NCSC and other security groups keep issuing alerts about the recent surge of ransomware attacks in the sector, which unfortunately echo similar warnings from the past – the cost of ransom is steep. The average ransom demanded is over £120,000 ($170,000). According to our research, the actual price of ransomware is far greater. This figure doesn’t include damages to operations, reputation, insurance, or the cost of defensive measures.
To hackers, schools are valuable because of the data they can provide beyond student grades, including student and staff confidential information, staff and organisational bank account details, and other personally identifiable information – making educational institutions the third most frequent target of hackers behind healthcare and financial services. Personal data is readily traded and visible on marketplaces within the dark web. Therefore, data loss from theft is a frequent occurrence for schools and in many cases this sadly goes undetected until it is too late.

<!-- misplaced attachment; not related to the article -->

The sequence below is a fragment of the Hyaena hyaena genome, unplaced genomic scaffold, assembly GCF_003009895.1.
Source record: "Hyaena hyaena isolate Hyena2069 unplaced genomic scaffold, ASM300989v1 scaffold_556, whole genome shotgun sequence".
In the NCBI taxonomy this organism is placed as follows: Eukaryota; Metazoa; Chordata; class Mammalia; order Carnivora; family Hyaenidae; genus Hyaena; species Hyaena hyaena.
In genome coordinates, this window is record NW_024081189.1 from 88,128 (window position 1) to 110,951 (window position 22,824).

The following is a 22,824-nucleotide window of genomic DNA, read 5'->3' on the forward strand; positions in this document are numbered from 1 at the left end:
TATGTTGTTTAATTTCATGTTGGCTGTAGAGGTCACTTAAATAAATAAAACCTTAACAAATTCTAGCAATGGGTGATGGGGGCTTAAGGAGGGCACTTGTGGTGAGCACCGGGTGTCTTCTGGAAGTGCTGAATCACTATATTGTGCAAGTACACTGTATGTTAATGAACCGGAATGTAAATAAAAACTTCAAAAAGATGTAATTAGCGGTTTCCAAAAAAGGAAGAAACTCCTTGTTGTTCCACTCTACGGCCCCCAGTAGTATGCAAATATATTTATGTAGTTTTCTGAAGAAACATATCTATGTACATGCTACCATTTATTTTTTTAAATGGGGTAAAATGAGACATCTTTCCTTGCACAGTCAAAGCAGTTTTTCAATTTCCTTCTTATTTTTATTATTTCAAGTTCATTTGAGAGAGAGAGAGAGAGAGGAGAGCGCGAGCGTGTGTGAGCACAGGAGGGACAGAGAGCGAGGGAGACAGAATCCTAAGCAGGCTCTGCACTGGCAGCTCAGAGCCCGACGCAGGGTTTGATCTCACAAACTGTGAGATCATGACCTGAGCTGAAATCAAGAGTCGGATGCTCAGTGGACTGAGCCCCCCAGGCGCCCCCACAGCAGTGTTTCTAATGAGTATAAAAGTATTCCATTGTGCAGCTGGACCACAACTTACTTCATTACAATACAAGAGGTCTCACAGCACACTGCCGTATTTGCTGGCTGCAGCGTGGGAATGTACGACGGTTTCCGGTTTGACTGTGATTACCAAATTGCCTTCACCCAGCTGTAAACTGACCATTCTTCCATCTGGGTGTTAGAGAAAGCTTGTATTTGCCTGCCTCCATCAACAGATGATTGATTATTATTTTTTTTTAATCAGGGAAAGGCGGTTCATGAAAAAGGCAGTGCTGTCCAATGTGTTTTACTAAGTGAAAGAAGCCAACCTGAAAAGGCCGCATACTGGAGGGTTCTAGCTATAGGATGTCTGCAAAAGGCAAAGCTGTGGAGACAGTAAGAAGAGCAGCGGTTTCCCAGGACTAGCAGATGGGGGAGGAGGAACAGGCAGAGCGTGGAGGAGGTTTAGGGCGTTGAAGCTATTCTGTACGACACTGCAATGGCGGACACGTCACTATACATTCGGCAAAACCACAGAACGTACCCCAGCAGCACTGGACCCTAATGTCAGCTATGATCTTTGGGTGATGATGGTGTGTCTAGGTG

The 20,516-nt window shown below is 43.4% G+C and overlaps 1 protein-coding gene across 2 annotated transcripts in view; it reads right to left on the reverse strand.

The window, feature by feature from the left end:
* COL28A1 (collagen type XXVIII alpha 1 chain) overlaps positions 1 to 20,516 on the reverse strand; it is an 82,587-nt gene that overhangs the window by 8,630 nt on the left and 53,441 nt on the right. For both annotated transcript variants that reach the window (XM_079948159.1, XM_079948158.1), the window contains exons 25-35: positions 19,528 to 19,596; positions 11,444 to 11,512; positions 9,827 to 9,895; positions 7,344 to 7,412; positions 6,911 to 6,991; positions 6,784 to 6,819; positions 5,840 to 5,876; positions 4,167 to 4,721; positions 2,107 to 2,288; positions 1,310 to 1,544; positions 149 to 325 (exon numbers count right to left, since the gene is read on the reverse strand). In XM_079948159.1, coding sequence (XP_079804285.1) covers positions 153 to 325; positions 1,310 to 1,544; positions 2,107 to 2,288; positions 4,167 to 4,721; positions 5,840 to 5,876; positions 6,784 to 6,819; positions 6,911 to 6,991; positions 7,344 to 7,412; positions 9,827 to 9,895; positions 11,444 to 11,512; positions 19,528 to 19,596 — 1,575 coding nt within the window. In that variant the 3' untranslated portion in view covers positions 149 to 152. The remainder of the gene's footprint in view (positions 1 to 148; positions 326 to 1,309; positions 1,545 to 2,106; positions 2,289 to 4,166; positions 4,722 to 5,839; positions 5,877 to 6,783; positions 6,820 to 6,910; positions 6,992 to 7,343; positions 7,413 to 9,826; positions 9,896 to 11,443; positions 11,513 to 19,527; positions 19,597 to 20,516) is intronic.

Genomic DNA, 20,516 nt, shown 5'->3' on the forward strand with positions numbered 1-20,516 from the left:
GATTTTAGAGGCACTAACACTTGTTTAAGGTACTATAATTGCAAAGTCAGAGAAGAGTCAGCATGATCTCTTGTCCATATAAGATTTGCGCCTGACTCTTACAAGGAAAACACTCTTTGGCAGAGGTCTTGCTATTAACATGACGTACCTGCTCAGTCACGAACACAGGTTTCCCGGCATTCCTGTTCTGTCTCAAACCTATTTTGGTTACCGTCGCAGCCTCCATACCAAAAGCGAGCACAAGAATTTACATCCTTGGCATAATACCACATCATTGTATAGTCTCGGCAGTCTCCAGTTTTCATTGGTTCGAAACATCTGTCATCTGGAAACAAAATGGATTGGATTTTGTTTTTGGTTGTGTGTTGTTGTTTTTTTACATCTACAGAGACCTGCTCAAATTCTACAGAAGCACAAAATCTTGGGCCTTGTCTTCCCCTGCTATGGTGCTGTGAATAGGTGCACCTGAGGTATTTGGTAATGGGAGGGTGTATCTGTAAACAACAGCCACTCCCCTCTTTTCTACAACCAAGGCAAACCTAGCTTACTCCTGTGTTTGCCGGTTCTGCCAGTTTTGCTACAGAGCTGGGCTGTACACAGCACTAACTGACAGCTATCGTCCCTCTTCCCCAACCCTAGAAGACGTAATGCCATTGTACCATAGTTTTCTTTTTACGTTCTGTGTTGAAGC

The challenges in protecting education from cybercriminals
Considering that a lot of learning takes place online, severe attacks can halt the learning process for students. In March 2021, numerous schools within the Nottinghamshire district had to shut down their information technology infrastructures because of a sophisticated cyberattack.
This further highlights that it is not uncommon for school administrators or teachers to make technology purchases without the consent or even knowledge of the institution’s technology department. In these cases, equipment and software are purchased with little to no consideration of the potential cybersecurity risks. A single college or school campus might contain many different sub-organisations, such as offices or departments which can increase a school’s susceptibility to attacks.
Attackers frequently target an organisation’s networks through remote access systems, such as remote desktop protocol (RDP) and virtual private networks (VPN). The use of unsecured RDP has grown exponentially as more administrators work from remote locations.
Cyber safety tips for institutions to stay safe in the year ahead